NKY Teacher Creates Own Marathon - for Charity - When Boston was Canceled
Eric Van Laningham is a teacher, and a track and cross country coach at Cooper High School in Union, where he has been working since the school opened twelve years ago.
He has been a runner for over 30 years, which is how he got into coaching, and stays fit by running with student-athletes after school.
The 2020 Boston Marathon was supposed to happen Monday, but it didn’t. Van Laningham ran anyway.
His passion and commitment for his career are palpable.
“I haven't been doing much coaching lately since we have been shut down due to the COVID-19 pandemic,” he said. “This is my twenty-third year teaching math and statistics, and working from home has been by far the strangest thing I've ever had to do."
"Honestly, it’s not my favorite time. I got into teaching to work with kids, and now I rarely see them and cannot coach right now,” he said.
Since January 1, 2010, Van Laningham has run at least two miles each day, putting his current streak at 3,762 days. Moreover, he has run a total of nine marathons and claims that he knows that he was ready for Boston - one of the nation's most elite marathons.
“I ran the Boston Marathon in 2002, 2012, and was trying to qualify again,” he reflected. “I missed by nine seconds at the 2018 Flying Pig. Last year I aged up so it became a little easier, and I qualified at the Xenia Marathon in April 2019."
“I was all set to fly to Boston this year with my wife and teenage son - I have four kids from age 3 to 19," he said. 'We were going to visit some friends and colleges along the way. I've never trained this well for a marathon or been this prepared.”
Van Laningham was understandably disappointed when the announcement postponing the race to September came out. He says he was ready to run his best time and break a three-hour marathon. He claimed the race route was empty, but he decided to keep training and find another outlet.
Since the track at Cooper High School’s campus also sat closed during the extended school closure, Van Laningham decided to create and run the Remington COVID-19 Marathon, held near his home at Remington Cove in Burlington.
He carefully measured the street’s loop several times with a measuring wheel to be certain it was correct. Van Laningham figured that since Remington Cove was a very short street, he would have to make 95 laps to complete a marathon distance.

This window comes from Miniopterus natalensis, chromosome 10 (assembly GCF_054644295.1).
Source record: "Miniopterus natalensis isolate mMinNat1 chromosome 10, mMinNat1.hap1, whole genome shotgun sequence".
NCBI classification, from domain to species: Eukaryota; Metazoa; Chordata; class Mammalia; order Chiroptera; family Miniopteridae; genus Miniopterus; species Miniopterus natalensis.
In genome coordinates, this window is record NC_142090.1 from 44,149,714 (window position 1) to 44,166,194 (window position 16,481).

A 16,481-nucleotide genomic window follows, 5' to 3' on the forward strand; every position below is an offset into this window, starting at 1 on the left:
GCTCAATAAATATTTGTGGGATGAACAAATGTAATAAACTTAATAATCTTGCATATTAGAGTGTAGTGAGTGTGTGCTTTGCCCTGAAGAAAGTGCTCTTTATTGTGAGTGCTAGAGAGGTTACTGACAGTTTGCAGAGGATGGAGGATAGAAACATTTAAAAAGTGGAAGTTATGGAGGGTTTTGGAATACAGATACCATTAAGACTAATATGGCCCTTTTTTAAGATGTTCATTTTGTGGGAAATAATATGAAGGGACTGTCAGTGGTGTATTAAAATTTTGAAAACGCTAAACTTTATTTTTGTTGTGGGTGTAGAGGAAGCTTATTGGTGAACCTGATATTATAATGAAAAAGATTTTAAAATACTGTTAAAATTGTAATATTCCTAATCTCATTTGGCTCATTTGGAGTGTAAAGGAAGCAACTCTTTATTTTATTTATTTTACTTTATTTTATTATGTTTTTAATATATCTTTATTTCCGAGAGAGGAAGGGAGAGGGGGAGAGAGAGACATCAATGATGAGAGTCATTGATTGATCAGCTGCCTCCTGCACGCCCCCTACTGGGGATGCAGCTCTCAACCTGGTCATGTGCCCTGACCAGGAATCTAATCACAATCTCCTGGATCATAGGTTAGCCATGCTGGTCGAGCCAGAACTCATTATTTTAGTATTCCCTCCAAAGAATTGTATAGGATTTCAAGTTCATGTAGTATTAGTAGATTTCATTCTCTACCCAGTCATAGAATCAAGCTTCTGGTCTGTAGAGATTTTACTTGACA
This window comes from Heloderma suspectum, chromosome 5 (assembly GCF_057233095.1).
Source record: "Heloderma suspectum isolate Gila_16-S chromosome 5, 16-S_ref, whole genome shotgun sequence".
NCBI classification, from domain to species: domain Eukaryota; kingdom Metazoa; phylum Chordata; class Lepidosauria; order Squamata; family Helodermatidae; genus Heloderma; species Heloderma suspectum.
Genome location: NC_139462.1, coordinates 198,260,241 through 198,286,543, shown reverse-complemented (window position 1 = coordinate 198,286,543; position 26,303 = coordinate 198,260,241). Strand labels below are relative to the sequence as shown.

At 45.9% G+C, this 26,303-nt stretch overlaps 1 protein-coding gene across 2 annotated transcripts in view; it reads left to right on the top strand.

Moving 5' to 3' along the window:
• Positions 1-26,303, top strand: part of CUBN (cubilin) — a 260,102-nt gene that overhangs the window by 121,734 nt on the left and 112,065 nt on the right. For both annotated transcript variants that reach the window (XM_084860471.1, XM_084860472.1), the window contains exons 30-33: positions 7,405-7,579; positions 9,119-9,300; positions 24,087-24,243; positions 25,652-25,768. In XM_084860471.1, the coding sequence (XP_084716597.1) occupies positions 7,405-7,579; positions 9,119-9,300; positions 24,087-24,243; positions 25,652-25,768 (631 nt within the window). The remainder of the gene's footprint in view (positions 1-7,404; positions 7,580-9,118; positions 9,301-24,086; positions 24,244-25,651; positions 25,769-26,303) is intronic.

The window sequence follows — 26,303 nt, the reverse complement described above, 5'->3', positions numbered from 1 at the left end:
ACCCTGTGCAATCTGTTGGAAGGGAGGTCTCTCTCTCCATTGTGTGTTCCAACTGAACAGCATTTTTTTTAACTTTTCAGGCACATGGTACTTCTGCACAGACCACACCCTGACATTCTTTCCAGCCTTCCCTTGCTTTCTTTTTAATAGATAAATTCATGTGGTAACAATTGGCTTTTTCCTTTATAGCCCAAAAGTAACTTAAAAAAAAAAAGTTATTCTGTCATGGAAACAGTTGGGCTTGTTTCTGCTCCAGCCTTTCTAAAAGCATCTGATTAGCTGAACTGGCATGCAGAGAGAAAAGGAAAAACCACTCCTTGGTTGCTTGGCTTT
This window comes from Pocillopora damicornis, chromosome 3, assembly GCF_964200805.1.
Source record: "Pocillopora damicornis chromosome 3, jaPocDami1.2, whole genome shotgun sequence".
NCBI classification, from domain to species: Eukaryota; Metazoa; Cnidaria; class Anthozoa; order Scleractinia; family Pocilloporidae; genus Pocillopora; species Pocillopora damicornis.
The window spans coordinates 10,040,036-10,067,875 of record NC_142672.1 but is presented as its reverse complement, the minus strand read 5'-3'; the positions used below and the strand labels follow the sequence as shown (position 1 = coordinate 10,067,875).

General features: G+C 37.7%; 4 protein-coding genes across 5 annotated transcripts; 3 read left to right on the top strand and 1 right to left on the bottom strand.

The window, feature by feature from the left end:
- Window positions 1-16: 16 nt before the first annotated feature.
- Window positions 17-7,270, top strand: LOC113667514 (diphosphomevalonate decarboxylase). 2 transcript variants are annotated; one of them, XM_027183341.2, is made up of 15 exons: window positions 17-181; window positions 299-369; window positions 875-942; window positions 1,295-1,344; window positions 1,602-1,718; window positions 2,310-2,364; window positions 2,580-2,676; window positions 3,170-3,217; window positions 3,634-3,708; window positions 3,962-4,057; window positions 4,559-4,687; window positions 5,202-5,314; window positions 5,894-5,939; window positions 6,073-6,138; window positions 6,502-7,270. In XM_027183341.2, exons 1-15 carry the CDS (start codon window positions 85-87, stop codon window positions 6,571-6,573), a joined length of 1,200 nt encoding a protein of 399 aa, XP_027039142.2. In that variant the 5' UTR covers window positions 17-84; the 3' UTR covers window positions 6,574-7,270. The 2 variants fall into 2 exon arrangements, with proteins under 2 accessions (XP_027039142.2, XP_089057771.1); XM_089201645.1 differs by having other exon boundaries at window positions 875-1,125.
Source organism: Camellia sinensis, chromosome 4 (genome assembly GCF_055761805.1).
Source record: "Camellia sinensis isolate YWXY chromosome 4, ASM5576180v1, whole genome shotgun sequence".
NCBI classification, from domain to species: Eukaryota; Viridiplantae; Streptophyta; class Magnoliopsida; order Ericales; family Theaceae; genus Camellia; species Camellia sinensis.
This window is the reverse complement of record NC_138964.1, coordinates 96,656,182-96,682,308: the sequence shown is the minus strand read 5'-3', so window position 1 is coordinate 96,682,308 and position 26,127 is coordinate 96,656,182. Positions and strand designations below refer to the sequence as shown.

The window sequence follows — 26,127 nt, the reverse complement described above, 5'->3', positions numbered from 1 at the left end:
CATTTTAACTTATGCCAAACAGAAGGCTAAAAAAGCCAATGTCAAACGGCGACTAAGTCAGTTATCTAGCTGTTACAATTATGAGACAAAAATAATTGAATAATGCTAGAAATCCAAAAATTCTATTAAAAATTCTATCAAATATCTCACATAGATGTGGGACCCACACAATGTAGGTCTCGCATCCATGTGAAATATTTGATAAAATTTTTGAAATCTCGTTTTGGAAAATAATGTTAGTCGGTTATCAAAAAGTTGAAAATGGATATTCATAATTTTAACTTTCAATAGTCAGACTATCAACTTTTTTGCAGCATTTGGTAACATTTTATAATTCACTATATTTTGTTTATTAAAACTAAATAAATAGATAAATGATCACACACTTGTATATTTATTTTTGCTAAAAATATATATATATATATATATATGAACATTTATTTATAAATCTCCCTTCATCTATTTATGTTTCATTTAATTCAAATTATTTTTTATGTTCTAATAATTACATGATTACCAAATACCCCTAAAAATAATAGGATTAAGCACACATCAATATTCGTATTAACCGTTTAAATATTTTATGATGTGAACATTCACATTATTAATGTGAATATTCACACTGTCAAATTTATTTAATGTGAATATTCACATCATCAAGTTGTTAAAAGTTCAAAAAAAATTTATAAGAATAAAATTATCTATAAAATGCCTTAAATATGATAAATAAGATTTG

With all the usual sports and outdoor activities cancelled, Van Laningham built excitement across his neighborhood by planning his personal race for the same weekend as the Boston Marathon, and added a fundraising component. His sister Jenna, who works at Strategies to End Homelessness in Cincinnati, told him about Horizon Community Funds of Northern Kentucky. Horizon Community Funds is raising money for its Horizon NKY Coronavirus Relief Fund, which supports individuals and families across Boone, Campbell, and Kenton counties who have been disproportionately affected by the spread of the coronavirus.
$185,000 from that fund was recently deployed to Northern Kentucky nonprofits Be Concerned and Faith Community Pharmacy to assist their communities and networks of partnering nonprofits.
“I'm so grateful that I still have a job at this time and to be financially secure,” Van Laningham said. “Since I was running this marathon no matter what, I wanted to do a little bit to support those in our community who are struggling. Jenna helped me find Horizon Community Funds and I put together a little Facebook fundraiser."
"I chose this charity because I wanted to help my neighbors locally and make this somewhat of a community event.”
Van Laningham was pleasantly surprised to see donations to his fundraiser surpass $800. He concludes with a reflection of gratitude and call to action:
"I want to thank all those who contributed not just financially, but also with their kind words of support. I also had several family, friends, and neighbors out during the run to support me. I was taking the run pretty seriously so having them there was really motivating when the run got hard towards the end. I definitely ran better because of their support. I had several former athletes that I've coached run laps with me. My older son, Luke, ran with me for the last hour. My 11 year old son Paul took video on Facebook live so friends could watch and tune in. My 19 year old daughter, Cecelia, played music and helped our 3 year old, Alice, cheer me on. My wife did a lot of lap counting and helped get me water and nutrition. It was a family affair. I could not have done the training without the support of my wife for sure. Even though I just missed my goal of breaking three hours (3:00:06) by six seconds, I finished hard and it was the best marathon I've ever run."
"With 95 sharp turns at one end, I felt pretty confident that I could have run faster in a normal race. I'm lucky to have a job right now and want to help others in my community who are not so lucky. We can all pull together in our own way to make sure those around us make it through this quarantine."
Others looking to join Eric Van Laningham in supporting Horizon's relief fund have several options:
- Give to the Remington COVID-19 Fundraiser on Facebook
- Text “NKYRELIEF” to 44-321
- Visit www.horizonfunds.org
- Mail a check made payable to Horizon Community Funds (memo: NKY Coronavirus Relief Fund): 50 E. RiverCenter Blvd., Suite 430, Covington, KY 41011
Horizon Community Funds of Northern Kentucky is an advertising partner of The River City News